B2B marketers are finding that sometimes it pays to think small – small business, that is. For years we’ve seen the value for our customers in reaching SMBs through our quality contact data. And recently, we’ve seen great success with targeting the SOHO market, a term for companies with 1-10 people working in Small Office/Home Office (SOHO) environments. This includes home-based businesses, small offices, coworking spaces and virtual offices, in which all team members work remotely.
Many of the same rules for targeting SMBs apply, however, there are some distinctions. SOHOs may be small in size, but doing business with them can lead to big gains for B2B marketers. Here are 5 things you should know about reaching these valuable B2B targets.
SOHO businesses are often considered the smallest of small businesses, but there are more than 30 million small businesses in the U.S. and roughly 50% of them are home-based. The sheer volume of this group makes it worth looking into whether they may be a valuable market for your organization.
Some SOHOs may be new or growing businesses, but others are small in size for a choice. Just because they’re small in terms of number of employees and the physical space they occupy, doesn’t mean they’re not successful, lucrative, and have some of the same business needs as larger organizations.
Many lawyers, accountants, bookkeepers, financial advisors, other professional services and consultants, as well as smaller tech firms, fall under the SOHO category. Recent figures show that 70% of information businesses and 65% of professional, scientific, and technical services organizations operate out of the home. It’s common for SOHOs to choose a smaller footprint and lower operating costs to maximize their profit. With technology advances and digital transformation, it’s easier now more than ever to operate virtually. They may not represent enterprise-level deals, but they do provide a valuable target market for many B2B businesses.
Successful SOHOs run a sharp game. They’ve organized their business to maximize efficiency and are looking for suppliers that deliver solutions to build upon that. There’s usually less red tape and a shorter sales cycle because they’re smaller – and they don’t have the time or resources to waste on a long, complicated sales process. Show them the value you can deliver and be sure to communicate it early. Be clear on how other similar customers have benefited with increased revenue, awareness, site visits, decreased processing time, or other tangible results.
Keep in mind that with their smaller size they may not need all the bells and whistles. A range of price points and options can be essential to keeping the sales process moving and coming to a mutually beneficial arrangement. Starting too high could halt the conversation altogether and lead you to strikeout.
SOHO owners and decision-makers wear many hats within the business – IT, marketing, operations, finance, etc. They rely on vendors and suppliers to come alongside in their respective areas and fill the gaps. Take a consultative approach, offering education and information to support them and coach them about your solution and how it will integrate long term. Price is important, but so is the value you’ll deliver through the engagement process and beyond.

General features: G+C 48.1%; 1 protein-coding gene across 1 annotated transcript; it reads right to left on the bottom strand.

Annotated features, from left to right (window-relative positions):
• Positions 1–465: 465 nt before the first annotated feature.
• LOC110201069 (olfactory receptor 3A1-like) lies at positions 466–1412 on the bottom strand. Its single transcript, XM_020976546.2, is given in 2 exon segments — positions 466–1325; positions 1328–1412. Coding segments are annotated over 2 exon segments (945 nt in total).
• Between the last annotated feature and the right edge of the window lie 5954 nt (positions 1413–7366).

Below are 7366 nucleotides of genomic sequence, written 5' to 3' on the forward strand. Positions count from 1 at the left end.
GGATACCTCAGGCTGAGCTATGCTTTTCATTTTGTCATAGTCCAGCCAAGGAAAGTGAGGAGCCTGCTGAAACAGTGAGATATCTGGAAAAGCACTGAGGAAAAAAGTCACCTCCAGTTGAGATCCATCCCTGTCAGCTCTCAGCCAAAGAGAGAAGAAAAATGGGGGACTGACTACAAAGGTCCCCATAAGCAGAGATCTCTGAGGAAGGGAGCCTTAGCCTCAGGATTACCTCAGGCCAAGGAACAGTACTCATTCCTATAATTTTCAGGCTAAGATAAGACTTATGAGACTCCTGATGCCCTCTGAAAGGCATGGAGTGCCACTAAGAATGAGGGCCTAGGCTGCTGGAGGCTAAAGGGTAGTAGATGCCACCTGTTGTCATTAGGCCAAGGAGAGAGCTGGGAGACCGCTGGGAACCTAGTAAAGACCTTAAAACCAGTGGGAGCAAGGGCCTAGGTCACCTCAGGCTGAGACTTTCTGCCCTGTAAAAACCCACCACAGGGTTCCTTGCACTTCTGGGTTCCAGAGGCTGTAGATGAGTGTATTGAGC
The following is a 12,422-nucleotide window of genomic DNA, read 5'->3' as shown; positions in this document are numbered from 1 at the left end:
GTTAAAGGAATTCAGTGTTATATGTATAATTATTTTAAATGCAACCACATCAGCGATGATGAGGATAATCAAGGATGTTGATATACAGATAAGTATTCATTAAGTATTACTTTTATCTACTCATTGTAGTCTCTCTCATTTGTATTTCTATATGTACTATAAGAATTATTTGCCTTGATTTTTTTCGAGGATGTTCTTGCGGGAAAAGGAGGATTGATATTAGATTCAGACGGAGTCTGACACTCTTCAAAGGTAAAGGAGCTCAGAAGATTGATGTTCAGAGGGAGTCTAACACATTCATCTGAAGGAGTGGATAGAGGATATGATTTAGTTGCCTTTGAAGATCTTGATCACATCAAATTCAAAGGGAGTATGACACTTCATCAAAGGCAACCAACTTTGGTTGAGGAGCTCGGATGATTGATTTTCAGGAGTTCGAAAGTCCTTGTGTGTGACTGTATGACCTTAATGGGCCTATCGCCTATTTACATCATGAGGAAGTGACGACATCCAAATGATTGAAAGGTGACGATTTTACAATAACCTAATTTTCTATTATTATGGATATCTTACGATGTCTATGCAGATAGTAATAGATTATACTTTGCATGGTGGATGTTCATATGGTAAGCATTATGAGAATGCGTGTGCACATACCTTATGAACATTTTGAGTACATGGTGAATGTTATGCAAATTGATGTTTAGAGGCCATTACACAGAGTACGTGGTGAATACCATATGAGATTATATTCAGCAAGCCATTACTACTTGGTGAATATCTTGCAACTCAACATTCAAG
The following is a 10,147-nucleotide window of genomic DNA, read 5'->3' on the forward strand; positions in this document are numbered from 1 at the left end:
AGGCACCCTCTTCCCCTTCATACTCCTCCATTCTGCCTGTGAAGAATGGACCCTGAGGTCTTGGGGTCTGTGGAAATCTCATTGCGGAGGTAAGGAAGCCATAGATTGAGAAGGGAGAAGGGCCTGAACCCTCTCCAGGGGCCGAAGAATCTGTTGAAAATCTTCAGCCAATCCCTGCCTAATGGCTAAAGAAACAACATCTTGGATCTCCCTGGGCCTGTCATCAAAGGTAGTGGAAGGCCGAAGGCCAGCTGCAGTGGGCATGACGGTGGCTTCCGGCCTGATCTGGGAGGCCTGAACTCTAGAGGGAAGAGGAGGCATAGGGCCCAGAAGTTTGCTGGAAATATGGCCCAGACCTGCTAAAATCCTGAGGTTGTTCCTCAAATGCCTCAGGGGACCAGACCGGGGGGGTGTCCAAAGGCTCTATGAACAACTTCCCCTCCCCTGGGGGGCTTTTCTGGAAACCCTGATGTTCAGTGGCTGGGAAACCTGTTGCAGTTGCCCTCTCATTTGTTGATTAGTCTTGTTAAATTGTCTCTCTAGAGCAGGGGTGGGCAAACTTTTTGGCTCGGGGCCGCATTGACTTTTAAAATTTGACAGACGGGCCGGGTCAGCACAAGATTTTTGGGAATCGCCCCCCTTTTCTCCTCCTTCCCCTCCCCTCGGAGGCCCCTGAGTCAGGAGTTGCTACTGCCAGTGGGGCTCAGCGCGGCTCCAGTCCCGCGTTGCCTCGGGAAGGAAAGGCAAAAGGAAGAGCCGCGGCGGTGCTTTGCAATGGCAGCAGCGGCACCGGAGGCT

Successful SOHOs have already shown staying power in competing against larger organizations. With lower overhead, they often have more flexibility to weather trials and come back strong, something businesses of all sizes are having to work through during this pandemic. Additionally, some larger businesses are facing a learning curve to adjust to working from home, but many SOHOs have already established routines for doing business remotely.
It's important to remember, today’s SOHO business can be tomorrow’s juggernaut. Google was started out of a garage. Facebook was started in a dorm room. By getting in early with these smaller organizations, you have the opportunity to establish a long and fruitful relationship.
At the same time, as a recent McKinsey report points out, no one is “immune to the pandemic’s effects.” In some sectors, it’s estimated that more than 25% of small businesses will be forced to permanently close, and those with more financial risk and in more impacted sectors will face steeper negative outcomes. It’s important for those businesses, and all of us, to “keep marketing to improve chances of recovering well out of an economic downturn,” according to Forrester.
Similar to targeting SMBs, reaching SOHO businesses can be difficult. With a limited number of employees and physical space, it’s almost guaranteed that owners or senior employees will hold responsibility for multiple areas, so it can be challenging to pinpoint the right person within the organization to target. And there’s also the issue of finding the correct email address, as it’s not uncommon for SOHOs to change email addresses more frequently or use a public domain instead of a corporate one (e.g., email@example.com).
At OMI, we are one of the few data providers to focus on the SOHO market with a specific database to reach these valuable targets. Our verified, quality contact data represents a range of industries, demographics, and regions. And as with all our data, it’s backed by a 30-day, 95% validity guarantee.
Like any new target, you’ll need to find the right strategy to effectively connect with this market, make an impact, and slide into new business opportunities. Feel free to reach out to us for our insights on what works best with SOHOs.
Outward Media’s proven data cleansing services and targeted, accurate email data can enable you to achieve better email marketing ROI and, ultimately, convert more prospects into customers. Take a look at our case studies to find out more.